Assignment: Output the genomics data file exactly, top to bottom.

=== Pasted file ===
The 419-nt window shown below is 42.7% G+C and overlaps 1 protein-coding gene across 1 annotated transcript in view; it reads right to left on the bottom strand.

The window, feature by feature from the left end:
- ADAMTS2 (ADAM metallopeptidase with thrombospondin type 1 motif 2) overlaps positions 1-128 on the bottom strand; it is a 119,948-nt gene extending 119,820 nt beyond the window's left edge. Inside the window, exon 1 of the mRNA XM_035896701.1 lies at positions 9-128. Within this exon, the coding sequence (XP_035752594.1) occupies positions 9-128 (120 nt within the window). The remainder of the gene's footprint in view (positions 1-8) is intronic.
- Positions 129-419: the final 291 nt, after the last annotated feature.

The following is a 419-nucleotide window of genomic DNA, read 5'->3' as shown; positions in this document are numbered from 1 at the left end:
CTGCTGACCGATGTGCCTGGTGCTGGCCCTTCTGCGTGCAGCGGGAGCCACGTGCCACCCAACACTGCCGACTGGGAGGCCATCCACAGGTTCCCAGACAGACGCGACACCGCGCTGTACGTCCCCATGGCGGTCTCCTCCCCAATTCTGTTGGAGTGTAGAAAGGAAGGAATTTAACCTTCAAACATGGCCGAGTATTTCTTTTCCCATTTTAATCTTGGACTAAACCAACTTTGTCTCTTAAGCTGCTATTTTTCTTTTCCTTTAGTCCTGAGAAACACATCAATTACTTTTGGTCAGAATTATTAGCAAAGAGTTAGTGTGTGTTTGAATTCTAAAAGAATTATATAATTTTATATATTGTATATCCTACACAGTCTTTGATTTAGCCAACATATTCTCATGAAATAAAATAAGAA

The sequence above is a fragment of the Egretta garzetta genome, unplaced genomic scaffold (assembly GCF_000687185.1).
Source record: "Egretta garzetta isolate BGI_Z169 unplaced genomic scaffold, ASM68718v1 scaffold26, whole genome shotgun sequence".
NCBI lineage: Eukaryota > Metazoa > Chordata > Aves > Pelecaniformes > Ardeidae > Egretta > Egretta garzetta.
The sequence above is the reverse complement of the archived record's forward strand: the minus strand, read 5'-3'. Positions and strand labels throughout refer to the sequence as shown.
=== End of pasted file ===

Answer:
The 419-nt window shown below is 42.7% G+C and overlaps 1 protein-coding gene across 1 annotated transcript in view; it reads right to left on the bottom strand.

The window, feature by feature from the left end:
- ADAMTS2 (ADAM metallopeptidase with thrombospondin type 1 motif 2) overlaps positions 1-128 on the bottom strand; it is a 119,948-nt gene extending 119,820 nt beyond the window's left edge. Inside the window, exon 1 of the mRNA XM_035896701.1 lies at positions 9-128. Within this exon, the coding sequence (XP_035752594.1) occupies positions 9-128 (120 nt within the window). The remainder of the gene's footprint in view (positions 1-8) is intronic.
- Positions 129-419: the final 291 nt, after the last annotated feature.

The following is a 419-nucleotide window of genomic DNA, read 5'->3' as shown; positions in this document are numbered from 1 at the left end:
CTGCTGACCGATGTGCCTGGTGCTGGCCCTTCTGCGTGCAGCGGGAGCCACGTGCCACCCAACACTGCCGACTGGGAGGCCATCCACAGGTTCCCAGACAGACGCGACACCGCGCTGTACGTCCCCATGGCGGTCTCCTCCCCAATTCTGTTGGAGTGTAGAAAGGAAGGAATTTAACCTTCAAACATGGCCGAGTATTTCTTTTCCCATTTTAATCTTGGACTAAACCAACTTTGTCTCTTAAGCTGCTATTTTTCTTTTCCTTTAGTCCTGAGAAACACATCAATTACTTTTGGTCAGAATTATTAGCAAAGAGTTAGTGTGTGTTTGAATTCTAAAAGAATTATATAATTTTATATATTGTATATCCTACACAGTCTTTGATTTAGCCAACATATTCTCATGAAATAAAATAAGAA

The sequence above is a fragment of the Egretta garzetta genome, unplaced genomic scaffold (assembly GCF_000687185.1).
Source record: "Egretta garzetta isolate BGI_Z169 unplaced genomic scaffold, ASM68718v1 scaffold26, whole genome shotgun sequence".
NCBI lineage: Eukaryota > Metazoa > Chordata > Aves > Pelecaniformes > Ardeidae > Egretta > Egretta garzetta.
The sequence above is the reverse complement of the archived record's forward strand: the minus strand, read 5'-3'. Positions and strand labels throughout refer to the sequence as shown.